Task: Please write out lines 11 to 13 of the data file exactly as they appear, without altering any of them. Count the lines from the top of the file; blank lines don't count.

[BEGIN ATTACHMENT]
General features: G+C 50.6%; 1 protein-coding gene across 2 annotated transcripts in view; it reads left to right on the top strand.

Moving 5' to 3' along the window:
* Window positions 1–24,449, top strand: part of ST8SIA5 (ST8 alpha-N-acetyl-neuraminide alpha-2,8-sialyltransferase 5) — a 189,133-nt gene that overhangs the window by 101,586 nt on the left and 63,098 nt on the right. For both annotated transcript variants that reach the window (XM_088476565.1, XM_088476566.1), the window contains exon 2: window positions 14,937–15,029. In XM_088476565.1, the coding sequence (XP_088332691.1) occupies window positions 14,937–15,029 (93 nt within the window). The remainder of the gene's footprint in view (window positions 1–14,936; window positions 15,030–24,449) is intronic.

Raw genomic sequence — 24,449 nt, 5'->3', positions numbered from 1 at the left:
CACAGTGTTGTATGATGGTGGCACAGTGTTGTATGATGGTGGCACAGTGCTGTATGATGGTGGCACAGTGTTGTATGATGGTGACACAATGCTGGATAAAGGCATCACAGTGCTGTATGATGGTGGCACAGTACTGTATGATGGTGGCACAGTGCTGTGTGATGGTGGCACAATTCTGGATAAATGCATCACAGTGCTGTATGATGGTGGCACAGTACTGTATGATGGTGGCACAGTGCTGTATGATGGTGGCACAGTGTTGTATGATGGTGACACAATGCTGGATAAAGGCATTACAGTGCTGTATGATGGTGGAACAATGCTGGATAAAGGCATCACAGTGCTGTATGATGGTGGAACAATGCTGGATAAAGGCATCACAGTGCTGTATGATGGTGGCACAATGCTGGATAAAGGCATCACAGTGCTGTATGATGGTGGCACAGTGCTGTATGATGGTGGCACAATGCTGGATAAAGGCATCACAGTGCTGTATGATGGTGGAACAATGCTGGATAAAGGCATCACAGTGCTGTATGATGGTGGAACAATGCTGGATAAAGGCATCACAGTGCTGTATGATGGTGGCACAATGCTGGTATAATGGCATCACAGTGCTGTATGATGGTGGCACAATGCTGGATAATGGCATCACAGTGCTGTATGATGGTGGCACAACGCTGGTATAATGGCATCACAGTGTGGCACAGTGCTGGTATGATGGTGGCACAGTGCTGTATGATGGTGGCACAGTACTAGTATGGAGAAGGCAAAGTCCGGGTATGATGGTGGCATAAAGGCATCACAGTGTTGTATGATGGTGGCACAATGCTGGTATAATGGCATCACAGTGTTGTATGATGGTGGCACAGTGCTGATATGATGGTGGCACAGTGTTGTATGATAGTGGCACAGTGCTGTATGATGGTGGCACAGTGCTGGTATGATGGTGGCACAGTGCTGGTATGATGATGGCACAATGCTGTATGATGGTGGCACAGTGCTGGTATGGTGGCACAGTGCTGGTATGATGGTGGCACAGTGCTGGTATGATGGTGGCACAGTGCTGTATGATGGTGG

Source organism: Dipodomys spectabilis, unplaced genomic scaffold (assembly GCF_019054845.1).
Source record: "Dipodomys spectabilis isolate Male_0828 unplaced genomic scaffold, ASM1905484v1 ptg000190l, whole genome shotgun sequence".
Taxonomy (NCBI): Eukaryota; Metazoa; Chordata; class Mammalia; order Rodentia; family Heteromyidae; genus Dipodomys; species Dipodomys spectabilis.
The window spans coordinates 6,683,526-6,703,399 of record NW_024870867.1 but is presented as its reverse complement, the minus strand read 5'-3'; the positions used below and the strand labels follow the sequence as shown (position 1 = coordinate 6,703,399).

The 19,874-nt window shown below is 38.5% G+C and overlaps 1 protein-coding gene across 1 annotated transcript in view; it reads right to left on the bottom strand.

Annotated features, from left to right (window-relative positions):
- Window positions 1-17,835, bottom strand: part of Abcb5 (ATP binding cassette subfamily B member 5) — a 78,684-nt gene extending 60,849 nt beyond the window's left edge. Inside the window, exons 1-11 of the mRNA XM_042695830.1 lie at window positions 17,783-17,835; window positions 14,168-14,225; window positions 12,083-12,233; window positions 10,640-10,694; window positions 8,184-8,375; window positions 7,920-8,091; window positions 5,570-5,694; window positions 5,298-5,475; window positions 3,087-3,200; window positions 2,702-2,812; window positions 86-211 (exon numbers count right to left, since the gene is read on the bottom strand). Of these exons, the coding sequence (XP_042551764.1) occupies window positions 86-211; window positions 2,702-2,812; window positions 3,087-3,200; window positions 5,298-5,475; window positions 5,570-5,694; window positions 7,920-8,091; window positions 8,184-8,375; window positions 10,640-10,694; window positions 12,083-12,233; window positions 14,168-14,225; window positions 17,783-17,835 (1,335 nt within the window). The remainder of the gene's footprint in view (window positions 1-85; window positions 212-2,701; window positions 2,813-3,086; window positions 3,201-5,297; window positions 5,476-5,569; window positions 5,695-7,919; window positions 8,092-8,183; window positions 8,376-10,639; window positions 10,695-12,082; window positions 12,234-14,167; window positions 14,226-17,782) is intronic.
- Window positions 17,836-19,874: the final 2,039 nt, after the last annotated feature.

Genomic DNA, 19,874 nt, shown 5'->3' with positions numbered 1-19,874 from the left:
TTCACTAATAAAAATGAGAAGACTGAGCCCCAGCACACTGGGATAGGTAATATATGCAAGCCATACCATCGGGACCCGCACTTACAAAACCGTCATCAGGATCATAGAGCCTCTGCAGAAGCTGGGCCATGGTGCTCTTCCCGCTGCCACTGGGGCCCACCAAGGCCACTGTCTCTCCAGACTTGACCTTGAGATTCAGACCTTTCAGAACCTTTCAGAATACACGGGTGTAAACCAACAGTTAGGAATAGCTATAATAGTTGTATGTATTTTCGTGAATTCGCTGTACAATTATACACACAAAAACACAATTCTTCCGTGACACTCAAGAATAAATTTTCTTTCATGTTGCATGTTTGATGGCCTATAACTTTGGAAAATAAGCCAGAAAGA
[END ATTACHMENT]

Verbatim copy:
Annotated features, from left to right (window-relative positions):
- Window positions 1-17,835, bottom strand: part of Abcb5 (ATP binding cassette subfamily B member 5) — a 78,684-nt gene extending 60,849 nt beyond the window's left edge. Inside the window, exons 1-11 of the mRNA XM_042695830.1 lie at window positions 17,783-17,835; window positions 14,168-14,225; window positions 12,083-12,233; window positions 10,640-10,694; window positions 8,184-8,375; window positions 7,920-8,091; window positions 5,570-5,694; window positions 5,298-5,475; window positions 3,087-3,200; window positions 2,702-2,812; window positions 86-211 (exon numbers count right to left, since the gene is read on the bottom strand). Of these exons, the coding sequence (XP_042551764.1) occupies window positions 86-211; window positions 2,702-2,812; window positions 3,087-3,200; window positions 5,298-5,475; window positions 5,570-5,694; window positions 7,920-8,091; window positions 8,184-8,375; window positions 10,640-10,694; window positions 12,083-12,233; window positions 14,168-14,225; window positions 17,783-17,835 (1,335 nt within the window). The remainder of the gene's footprint in view (window positions 1-85; window positions 212-2,701; window positions 2,813-3,086; window positions 3,201-5,297; window positions 5,476-5,569; window positions 5,695-7,919; window positions 8,092-8,183; window positions 8,376-10,639; window positions 10,695-12,082; window positions 12,234-14,167; window positions 14,226-17,782) is intronic.
- Window positions 17,836-19,874: the final 2,039 nt, after the last annotated feature.